Following suit with other top collegiate bats, I suspect Madrigal will move fast through the White Sox system. Their system is load from top-to-bottom, and Madrigal should help atop the order for a White Sox minor league system that features some of the best power-hitting prospects in the game. The 2018 College World Series champion is arguably one of the best college bats that came out of the 2018 draft. His plus-approach, and great speed, makes him a desirable option at second base. While he won’t carry much power (think 5-10 home runs person season with an outlier of 15 home runs), he’s going to hit for high average and steal a high number of bases. His speed, average, and on-base percentage will make him highly desirably in fantasy leagues. The potential will be there for a perennial .315-.325 average with 30+ stolen bases. Add in his Gold Glove-caliber defense, and he will make a fantastic player for the up-and-coming White Sox.

Isan Diaz – Miami Marlins

Minors: .232/.340/.399/13 HR/56 RBI

ETA: 2019

Diaz possesses great raw power to all part of the field. His plus bat speed is evident as well as his violent upper-cut swing. When you watch tape of Diaz, you automatically think of Javier Baez from the left-side of the batter’s box. A lot like Baez, Diaz has had issues with swing-and-misses as well as strikeouts. His 26.6 K% will need to be lowered, but he did show signs of patience walking at a career-best rate of 13.6%. Still, the potential is there for a solid left-handed hitting power hitter at the second base position. The Marlins aren’t going anywhere soon, and with a minor league system that needs a lot of work, Diaz should get the call at some point in 2019. Starlin Castro is the last remaining player with value, and as soon as he’s moved, Diaz should be called up. If you can stomach the strikeouts, and growing pains, Diaz could pay dividends down the road with a bat that should easily reach 25-30 home runs.

Garrett Hampson – Colorado Rockies

Minors: .311/.382/.462/10 HR/40 RBI/36 SB

ETA: 2019

It remains to be seen if Hampson will break Spring Training as the Rockies starting second baseman. They signed free agent Daniel Murphy to a two-year, $24mil deal, and at this point if Murphy’s career he’s best suited for first base. The Rockies have a decision to make, and it makes more sense shifting Ian Desmond to first, David Dahl to right, Murphy to first, and opening up second base. There will be competition between Hampson and Brendan Rodgers for the second base gig. However, the Rockies won’t be in a hurry to start Rodgers’ clock, and it makes more sense for Hampson to open the season at second base. The former Cal State Long Beach standout, owns a career-.300 average in the minors. While the power hasn’t come to fruition, there’s no doubt in my mind the 24-year old could reach 20+ home runs. He has a solid approach at the plate, and his ability to barrel balls allows for line drives, as well as base hits through the holes in the infield. Reaching 36 stoles bases this past season, there’s much to be desired in Hamspon’s speed. If he wins the job, and holds onto it all season long, there’s no reason to believe he can’t reach the 20/20 plateau in his first full season. Again, he’s never hit for power, but he’s playing his home games in Denver.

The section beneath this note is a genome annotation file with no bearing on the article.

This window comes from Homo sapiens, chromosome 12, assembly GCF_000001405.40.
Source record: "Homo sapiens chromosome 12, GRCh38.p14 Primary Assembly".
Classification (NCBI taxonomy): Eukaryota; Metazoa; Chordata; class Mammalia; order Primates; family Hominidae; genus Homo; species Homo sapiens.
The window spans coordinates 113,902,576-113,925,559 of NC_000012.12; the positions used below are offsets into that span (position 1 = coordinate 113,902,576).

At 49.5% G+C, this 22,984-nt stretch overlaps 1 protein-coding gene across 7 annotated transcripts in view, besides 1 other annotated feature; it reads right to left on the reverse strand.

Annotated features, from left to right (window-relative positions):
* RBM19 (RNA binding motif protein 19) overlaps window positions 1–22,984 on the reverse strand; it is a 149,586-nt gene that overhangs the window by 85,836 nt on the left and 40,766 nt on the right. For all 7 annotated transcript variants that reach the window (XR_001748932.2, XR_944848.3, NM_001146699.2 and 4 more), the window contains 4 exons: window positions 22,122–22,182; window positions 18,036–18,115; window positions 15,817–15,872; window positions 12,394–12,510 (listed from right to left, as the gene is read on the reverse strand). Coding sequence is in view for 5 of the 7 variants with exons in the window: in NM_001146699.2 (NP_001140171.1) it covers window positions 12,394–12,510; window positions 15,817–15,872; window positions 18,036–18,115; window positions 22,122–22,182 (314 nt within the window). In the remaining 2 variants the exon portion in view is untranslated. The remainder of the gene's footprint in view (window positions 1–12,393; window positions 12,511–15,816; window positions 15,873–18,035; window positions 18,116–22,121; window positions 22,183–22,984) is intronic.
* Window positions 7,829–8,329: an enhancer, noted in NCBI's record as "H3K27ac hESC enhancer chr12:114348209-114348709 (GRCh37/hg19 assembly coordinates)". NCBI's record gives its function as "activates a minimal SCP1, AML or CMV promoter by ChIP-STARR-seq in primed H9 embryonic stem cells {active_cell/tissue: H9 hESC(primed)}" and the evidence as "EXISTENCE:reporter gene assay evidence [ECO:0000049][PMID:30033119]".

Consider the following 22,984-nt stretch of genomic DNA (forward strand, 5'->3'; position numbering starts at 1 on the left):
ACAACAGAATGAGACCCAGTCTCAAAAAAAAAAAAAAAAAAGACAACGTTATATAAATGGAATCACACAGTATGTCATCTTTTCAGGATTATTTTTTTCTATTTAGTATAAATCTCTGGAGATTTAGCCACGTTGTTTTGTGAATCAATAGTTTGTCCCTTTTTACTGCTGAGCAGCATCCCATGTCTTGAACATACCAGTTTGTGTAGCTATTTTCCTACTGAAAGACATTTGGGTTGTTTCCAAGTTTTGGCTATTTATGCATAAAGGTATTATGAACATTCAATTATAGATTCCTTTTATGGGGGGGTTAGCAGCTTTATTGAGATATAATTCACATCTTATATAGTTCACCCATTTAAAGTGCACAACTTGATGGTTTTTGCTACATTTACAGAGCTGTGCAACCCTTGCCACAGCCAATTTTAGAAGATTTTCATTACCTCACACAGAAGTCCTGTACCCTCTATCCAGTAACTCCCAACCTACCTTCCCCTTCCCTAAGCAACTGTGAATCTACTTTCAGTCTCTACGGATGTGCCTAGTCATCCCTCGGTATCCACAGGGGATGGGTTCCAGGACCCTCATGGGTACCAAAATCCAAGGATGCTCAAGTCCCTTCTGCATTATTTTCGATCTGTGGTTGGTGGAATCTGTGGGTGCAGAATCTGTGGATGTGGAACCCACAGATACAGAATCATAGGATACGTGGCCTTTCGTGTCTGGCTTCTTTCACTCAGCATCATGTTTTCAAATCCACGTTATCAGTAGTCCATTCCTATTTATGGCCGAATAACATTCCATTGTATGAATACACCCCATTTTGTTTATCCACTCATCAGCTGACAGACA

Jahmai Jones – Los Angeles Angels

Minors: .239/.337/.380/10 HR/55 RBI/24 SB

ETA: 2019

If you asked me who is the top Angel prospect I’d answer with outfield Jo Adell. If you asked me which non-pitching prospect will get the call first in 2019 I’d answer with Jahmai Jones. His athleticism and skills make him highly desirable, and you have to believe in the athleticism of a player whose brothers play in the NFL. While he’s poised to start Spring Training the minors, Jones brings a quick swing that should allow him to not only reach base, but rack up the steals. While he’s still learning to be consistent at the plate, he’s already managed a double-digit home run season before turning 21 years-old, and is coming off a third-straight season with 20+ stolen bases. What remains to be seen is where he projects in the Angels lineup. He’s not to the point where he gets on-base consistently enough to hit at the top of the order, so he’s looking to hit towards the bottom currently. What makes him even more valuable to the Angels is the fact he can play center field as well as second. Only David Fletcher and utility man Tommy LaStella are in the way over Jones’ arrival. Assuming Fletcher fizzles out, as he strikes me as nothing more than a platoon player, and LaStella stays in the utility role, we could see Jones called up early into the summer. Let’s face it, we all find ourselves hunting for stolen bases throughout the season. Jones could be the perfect addition to a fantasy lineup lacking speed.

Cavan Biggio – Toronto Blue Jays

Minors: .252/.388/.499/26 HR/99 RBI/20 SB

ETA: 2019